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“This angel. She’s my favorite angel. I like them best when they’re statuary. They commemorate death but suggest a world without dying. They are made of the heaviest things on earth, stone and iron, they weigh tons but they’re winged, they are engines and instruments of flight.” – Tony Kushner, Angels in America

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During my junior year of college, I spent six months working at a theater in Philadelphia. I started about a week after their production of Angels in America opened and was highly encouraged to see the show (all six hours of it).

I had no idea what I was getting myself into.

The utter enormity of this piece really changed the way I looked at theatre forever. I realized that a play could be both extravagant and intimate. It broke all the rules that had been ingrained in my brain since my first playwriting class. It gave me so much hope and is still a source of inspiration.

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Bethesda Fountain, located in Central Park, plays a huge part in Angels, and yet it was one of those places I hadn’t truly visited in my many trips to the city. On a gorgeous day last August, I decided to fix it (and bring my camera along).

The fountain is truly magnificent, and you can see why it attracts so many visitors on days like this one. It’s also not far from the iconic Loeb Boathouse, where you can take a rowboat for a spin on the pond.

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The terrace directly across from the fountain features these gorgeous tiled ceilings and plenty of room for artists and visitors alike. On this particular afternoon I caught some buskers taking advantage of the space’s interesting acoustics to play some gospel tunes.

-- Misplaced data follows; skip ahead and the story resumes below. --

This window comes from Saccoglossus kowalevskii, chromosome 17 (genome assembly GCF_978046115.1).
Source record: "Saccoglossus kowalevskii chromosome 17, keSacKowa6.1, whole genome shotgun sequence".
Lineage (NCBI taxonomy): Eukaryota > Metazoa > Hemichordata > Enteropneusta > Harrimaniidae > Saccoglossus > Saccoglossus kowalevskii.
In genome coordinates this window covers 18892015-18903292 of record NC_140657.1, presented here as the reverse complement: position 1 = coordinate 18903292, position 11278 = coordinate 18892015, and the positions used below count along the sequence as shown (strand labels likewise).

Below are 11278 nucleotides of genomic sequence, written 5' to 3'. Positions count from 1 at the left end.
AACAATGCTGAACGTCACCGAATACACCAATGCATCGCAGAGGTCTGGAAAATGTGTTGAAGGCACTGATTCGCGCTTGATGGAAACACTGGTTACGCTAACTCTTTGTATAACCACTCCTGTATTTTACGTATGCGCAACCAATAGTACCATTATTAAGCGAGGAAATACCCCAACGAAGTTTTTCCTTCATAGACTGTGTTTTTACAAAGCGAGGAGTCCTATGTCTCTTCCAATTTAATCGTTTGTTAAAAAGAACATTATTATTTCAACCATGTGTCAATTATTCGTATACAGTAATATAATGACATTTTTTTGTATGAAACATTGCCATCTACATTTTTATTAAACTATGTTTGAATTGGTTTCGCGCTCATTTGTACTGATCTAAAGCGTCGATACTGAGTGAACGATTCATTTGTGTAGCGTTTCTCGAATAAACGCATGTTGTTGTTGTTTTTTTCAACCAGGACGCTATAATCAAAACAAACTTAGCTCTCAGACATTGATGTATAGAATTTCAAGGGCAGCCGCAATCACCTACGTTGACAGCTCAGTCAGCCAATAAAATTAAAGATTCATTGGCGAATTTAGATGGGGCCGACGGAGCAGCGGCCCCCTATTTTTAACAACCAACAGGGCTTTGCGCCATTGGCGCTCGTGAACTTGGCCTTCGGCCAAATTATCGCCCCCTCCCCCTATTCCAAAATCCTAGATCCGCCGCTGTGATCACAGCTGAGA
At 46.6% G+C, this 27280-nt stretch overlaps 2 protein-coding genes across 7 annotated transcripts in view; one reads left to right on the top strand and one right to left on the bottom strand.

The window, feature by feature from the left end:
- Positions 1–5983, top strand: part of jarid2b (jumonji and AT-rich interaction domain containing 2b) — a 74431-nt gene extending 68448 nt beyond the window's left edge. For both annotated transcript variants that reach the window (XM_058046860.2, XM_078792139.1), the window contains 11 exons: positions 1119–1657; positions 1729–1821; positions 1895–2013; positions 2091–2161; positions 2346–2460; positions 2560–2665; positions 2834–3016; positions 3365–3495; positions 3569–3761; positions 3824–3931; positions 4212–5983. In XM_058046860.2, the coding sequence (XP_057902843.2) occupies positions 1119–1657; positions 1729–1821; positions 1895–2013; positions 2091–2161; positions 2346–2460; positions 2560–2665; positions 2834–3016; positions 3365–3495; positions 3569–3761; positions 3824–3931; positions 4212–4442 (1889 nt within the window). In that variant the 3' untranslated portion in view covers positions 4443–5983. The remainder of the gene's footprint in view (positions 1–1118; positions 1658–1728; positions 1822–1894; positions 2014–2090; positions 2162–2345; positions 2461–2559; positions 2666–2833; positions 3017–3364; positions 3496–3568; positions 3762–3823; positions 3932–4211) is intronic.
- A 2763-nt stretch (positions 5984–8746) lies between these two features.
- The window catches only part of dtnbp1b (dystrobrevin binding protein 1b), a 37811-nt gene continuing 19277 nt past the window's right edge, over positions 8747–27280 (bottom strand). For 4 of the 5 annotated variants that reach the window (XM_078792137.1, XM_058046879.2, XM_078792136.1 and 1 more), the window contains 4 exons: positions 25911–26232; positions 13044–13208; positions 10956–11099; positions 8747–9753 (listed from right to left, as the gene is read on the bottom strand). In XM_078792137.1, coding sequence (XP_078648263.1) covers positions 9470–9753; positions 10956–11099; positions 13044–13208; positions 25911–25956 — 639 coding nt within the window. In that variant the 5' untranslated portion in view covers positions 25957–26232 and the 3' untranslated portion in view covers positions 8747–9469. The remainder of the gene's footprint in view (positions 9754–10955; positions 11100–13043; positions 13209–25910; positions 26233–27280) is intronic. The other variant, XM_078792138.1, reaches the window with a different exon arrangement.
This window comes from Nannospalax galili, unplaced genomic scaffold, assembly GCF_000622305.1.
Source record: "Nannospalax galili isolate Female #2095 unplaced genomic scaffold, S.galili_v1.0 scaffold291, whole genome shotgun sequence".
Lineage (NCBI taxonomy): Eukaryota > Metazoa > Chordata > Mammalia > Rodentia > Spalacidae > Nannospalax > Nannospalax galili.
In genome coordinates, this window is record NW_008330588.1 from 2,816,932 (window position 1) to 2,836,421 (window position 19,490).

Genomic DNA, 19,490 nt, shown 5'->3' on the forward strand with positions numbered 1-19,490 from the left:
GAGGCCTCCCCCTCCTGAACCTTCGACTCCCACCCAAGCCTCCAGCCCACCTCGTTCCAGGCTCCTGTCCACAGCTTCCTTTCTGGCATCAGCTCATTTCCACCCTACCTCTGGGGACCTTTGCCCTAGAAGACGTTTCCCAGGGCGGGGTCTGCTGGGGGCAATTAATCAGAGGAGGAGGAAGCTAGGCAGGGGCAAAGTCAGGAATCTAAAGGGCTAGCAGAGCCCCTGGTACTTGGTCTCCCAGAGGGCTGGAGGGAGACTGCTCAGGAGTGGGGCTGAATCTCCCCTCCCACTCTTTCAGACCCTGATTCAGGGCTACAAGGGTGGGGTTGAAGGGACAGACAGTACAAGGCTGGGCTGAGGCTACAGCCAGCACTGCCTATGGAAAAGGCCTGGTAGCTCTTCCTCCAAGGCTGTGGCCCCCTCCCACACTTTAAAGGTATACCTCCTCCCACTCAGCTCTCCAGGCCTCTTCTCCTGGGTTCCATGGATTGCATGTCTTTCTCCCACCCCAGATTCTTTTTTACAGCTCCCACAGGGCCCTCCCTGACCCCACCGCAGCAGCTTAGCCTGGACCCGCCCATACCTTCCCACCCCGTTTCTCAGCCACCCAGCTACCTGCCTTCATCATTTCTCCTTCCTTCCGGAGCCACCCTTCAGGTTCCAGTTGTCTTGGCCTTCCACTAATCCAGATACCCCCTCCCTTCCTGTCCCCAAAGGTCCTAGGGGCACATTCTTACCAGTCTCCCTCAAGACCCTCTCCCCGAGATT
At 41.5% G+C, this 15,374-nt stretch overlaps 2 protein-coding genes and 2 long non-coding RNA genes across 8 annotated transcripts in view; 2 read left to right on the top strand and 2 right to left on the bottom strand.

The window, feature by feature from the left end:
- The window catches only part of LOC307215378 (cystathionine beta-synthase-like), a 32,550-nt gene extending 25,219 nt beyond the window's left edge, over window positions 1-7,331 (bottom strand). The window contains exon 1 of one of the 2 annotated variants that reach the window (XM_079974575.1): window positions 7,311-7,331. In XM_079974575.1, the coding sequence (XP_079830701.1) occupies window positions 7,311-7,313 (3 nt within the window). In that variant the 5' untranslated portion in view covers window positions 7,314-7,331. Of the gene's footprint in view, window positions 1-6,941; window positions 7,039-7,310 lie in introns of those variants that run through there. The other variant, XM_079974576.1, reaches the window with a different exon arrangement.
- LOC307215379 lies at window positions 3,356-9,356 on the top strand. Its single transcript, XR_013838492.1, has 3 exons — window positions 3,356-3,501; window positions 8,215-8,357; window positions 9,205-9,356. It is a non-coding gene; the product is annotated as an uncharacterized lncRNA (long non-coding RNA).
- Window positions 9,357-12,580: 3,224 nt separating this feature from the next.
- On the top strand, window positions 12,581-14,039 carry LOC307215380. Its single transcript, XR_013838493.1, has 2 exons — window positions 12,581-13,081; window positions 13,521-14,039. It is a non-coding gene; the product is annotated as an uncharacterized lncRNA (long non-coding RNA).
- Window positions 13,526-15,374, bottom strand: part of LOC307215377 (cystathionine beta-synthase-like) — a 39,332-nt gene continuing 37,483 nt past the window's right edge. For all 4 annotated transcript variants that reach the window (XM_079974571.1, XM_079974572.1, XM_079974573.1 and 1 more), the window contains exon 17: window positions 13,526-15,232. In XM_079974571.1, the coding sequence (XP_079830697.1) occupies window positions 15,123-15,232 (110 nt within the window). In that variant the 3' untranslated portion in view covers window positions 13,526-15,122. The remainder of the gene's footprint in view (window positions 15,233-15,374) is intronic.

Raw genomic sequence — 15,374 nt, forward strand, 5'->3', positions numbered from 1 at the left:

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Though I haven’t had a ton of time to get back to the park yet this season, I plan to in the coming weeks. The fact that Central Park exists and continues to thrive is truly a testament to what this city is capable of and it makes me incredibly excited to live here.

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Sunset on the Bridge | New York City

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I recently moved to New York to start my career in the TV industry.

God, that feels weird to type out.

The job search felt like it took forever, but I found two awesome internships in the TV industry and started working about a month ago. Despite this, I’ve only had a few chances to go exploring, seeing as I’ve spent most of my weekends back in Philly for various reasons. I had a free evening during my first week in town and wasn’t quite sure what to do with it. I took to Twitter, looking for ways to amuse myself, and my friend Catherine suggested I a) get Chinese food and b) watch the sun set on the Brooklyn Bridge. So I did that.

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I’ve always admired the Brooklyn Bridge. It’s one of the few pieces of old New York that have remained through the cities numerous transformations. It’s a feat of engineering and aesthetically gorgeous. Before this night, though, I had only experienced the bridge via car.

I quickly learned that the bridge gets a little crowded around sunset with both tourists and commuters. However, I staked out a spot to enjoy the view while eating my dumplings. Somehow I managed not to get hit by a cyclist or a swarm of exercisers in a bootcamp class.

 

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I may have missed the early part of the sunset, but the sky was still gorgeous and I had a lovely view of the Financial District. I’ve spent a lot of time in Manhattan over the years, but I’ve never really explored the world below 14th Street. Now that I live and work here, I understand why people love it so much. The whole city is awesome, but there’s so much life downtown. You can really see the city’s rich history here among all the fancy boutiques and high-rises that have sprung up over the years.

I also understand why you have to give up your first-born to live here.